Anopheles species identification is essential for an effective malaria vector control programme. Matrix-assisted laser desorption ionization-time of flight (MALDI-TOF) mass spectrometry (MS) has been developed to identify adult Anopheles species, using the legs or the cephalothorax. The protein repertoire from arthropods can vary according to compartment, but there is no general consensus regarding the anatomic part to be used.
To determine the body part of the Anopheles mosquitoes best suited for the identification of field specimens, a mass spectral library was generated with head, thorax with wings and legs of Anopheles gambiae, Anopheles arabiensis and Anopheles funestus obtained from reference centres. The MSL was evaluated using two independent panels of 52 and 40 An. gambiae field-collected in Mali and Guinea, respectively. Geographic variability was also tested using the panel from Mali and several databases containing added specimens from Mali and Senegal.
Using the head and a database without specimens from the same field collection, the proportion of interpretable and correct identifications was significantly higher than using the other body parts at a threshold value of 1.7 (p < 0.0001). The thorax of engorged specimens was negatively impacted by the blood meal after frozen storage. The addition of specimens from Mali into the database significantly improved the results of Mali panel (p < 0.0001), which became comparable between head and legs. With higher identification scores, the using of the head will allow to decrease the number of technical replicates of protein extract per specimen, which represents a significant improvement for routine use of MALDI-TOF MS.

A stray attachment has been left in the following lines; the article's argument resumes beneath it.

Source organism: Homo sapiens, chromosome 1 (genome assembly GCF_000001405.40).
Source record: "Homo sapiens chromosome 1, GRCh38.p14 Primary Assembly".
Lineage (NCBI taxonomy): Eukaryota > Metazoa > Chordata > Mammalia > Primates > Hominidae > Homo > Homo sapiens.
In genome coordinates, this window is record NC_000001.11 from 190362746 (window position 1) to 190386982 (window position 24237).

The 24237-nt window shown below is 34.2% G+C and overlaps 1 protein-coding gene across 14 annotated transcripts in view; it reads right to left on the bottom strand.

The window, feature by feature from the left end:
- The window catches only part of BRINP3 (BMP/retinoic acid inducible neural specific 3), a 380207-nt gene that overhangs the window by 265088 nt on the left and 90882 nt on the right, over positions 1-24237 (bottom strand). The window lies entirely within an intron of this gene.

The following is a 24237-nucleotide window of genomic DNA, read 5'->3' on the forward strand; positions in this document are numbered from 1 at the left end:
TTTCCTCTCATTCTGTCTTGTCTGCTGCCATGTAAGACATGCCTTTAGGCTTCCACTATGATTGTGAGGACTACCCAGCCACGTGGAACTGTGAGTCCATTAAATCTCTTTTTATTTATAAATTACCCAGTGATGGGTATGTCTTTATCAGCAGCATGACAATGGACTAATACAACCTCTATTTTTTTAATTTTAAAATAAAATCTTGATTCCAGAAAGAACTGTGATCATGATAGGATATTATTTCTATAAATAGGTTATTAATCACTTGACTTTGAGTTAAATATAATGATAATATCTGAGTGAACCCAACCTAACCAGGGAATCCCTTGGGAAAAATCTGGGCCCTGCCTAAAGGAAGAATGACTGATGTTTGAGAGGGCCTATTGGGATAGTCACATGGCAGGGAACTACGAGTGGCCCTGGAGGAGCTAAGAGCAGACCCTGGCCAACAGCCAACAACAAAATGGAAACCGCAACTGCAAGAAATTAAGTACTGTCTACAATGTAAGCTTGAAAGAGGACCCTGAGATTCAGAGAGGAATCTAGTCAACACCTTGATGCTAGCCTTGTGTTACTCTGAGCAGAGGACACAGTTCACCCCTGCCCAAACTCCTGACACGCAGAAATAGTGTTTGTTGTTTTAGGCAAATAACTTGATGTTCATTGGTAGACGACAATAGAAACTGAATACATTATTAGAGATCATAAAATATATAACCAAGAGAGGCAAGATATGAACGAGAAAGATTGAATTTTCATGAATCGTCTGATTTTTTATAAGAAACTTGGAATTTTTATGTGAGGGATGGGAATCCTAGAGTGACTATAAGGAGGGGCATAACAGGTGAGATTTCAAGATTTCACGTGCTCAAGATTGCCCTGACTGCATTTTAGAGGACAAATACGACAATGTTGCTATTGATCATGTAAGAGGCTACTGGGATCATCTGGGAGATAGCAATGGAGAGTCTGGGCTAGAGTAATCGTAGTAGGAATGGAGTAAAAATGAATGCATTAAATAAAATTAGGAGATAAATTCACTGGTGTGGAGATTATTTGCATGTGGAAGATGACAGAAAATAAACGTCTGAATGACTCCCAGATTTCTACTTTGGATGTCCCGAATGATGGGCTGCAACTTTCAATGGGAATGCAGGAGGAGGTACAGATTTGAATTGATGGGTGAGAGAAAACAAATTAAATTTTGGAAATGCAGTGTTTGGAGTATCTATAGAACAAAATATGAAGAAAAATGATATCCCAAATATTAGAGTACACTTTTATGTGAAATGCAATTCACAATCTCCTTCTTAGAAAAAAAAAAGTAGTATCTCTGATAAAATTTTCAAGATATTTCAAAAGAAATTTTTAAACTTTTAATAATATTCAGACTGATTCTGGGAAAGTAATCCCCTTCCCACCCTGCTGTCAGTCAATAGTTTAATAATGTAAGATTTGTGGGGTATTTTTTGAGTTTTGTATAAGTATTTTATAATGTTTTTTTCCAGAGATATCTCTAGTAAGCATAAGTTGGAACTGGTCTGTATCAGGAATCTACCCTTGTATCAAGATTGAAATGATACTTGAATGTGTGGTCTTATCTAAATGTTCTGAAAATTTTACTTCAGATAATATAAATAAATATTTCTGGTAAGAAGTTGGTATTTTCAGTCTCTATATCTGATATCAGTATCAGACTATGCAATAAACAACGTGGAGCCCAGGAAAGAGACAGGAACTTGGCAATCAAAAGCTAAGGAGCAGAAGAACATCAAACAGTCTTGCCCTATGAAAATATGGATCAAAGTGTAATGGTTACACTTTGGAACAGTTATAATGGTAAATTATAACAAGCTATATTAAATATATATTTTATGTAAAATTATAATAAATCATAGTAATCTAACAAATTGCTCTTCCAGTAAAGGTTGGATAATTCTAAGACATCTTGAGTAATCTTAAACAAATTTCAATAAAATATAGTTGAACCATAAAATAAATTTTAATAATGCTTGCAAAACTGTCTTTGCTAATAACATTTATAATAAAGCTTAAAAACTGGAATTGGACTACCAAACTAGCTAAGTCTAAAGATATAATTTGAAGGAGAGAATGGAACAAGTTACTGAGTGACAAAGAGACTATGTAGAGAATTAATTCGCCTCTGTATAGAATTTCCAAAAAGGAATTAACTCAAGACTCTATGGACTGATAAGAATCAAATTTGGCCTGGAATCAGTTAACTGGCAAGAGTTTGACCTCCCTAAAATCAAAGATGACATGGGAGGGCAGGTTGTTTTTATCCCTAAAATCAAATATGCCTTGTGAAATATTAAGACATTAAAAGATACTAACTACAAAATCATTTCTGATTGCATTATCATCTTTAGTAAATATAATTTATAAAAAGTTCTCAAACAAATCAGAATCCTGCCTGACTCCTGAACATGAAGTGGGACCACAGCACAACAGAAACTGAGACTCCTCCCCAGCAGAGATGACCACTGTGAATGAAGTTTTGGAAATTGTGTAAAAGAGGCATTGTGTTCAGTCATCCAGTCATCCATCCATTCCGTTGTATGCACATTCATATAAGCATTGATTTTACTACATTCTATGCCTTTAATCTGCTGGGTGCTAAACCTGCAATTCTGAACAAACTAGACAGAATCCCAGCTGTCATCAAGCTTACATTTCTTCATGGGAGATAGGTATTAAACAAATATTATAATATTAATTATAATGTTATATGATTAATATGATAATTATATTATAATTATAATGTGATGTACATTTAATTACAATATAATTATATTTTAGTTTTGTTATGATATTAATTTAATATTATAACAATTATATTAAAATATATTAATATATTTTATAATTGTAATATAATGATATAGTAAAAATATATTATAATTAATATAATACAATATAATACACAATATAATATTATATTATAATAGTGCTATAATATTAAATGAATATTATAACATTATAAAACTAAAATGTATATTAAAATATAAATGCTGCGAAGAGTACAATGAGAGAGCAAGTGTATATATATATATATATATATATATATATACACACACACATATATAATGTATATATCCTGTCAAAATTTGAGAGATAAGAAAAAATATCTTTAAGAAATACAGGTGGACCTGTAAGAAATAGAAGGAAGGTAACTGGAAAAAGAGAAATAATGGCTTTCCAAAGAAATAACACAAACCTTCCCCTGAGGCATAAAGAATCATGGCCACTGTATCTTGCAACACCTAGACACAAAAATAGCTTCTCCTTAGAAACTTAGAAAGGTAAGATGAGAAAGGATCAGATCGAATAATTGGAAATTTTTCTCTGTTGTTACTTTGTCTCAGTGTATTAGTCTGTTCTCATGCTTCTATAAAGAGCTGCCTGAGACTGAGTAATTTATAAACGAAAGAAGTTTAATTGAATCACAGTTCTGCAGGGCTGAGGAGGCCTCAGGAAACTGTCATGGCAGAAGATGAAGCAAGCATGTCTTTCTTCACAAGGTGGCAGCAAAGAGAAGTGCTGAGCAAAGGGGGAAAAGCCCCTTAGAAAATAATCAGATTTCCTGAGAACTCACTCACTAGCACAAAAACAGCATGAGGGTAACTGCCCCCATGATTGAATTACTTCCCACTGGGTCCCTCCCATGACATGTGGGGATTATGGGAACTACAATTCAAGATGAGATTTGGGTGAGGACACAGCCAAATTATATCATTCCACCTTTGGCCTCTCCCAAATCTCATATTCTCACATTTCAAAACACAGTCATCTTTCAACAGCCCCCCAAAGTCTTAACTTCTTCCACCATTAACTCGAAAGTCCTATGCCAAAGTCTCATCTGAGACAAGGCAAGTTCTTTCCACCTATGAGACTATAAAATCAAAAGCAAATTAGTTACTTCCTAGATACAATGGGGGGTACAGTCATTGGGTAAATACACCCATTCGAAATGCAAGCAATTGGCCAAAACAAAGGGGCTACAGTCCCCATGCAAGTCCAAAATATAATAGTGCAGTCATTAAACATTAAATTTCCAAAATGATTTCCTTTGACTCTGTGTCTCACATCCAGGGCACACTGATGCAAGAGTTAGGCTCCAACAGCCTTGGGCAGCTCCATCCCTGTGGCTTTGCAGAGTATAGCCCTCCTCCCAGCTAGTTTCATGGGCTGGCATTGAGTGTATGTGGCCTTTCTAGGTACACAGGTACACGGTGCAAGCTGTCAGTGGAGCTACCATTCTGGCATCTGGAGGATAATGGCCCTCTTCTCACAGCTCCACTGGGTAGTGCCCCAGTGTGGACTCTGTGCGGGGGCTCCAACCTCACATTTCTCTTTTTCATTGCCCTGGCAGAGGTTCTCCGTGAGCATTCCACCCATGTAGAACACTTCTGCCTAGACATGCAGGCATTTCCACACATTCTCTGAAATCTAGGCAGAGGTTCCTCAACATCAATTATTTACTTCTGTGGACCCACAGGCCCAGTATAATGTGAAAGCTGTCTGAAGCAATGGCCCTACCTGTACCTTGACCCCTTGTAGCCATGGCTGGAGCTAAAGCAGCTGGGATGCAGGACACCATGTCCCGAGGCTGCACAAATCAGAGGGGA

The using of the head of Anopheles may improve the performance of MALDI-TOF MS. Region-specific mass spectrum databases will have to be produced. Further research is needed to improve the standardization in order to share online spectral databases.
Published in BMC Malaria JournalCapacity development | Research | Surveillance | Malaria | Case management | Diagnosis | Elimination | Vector control
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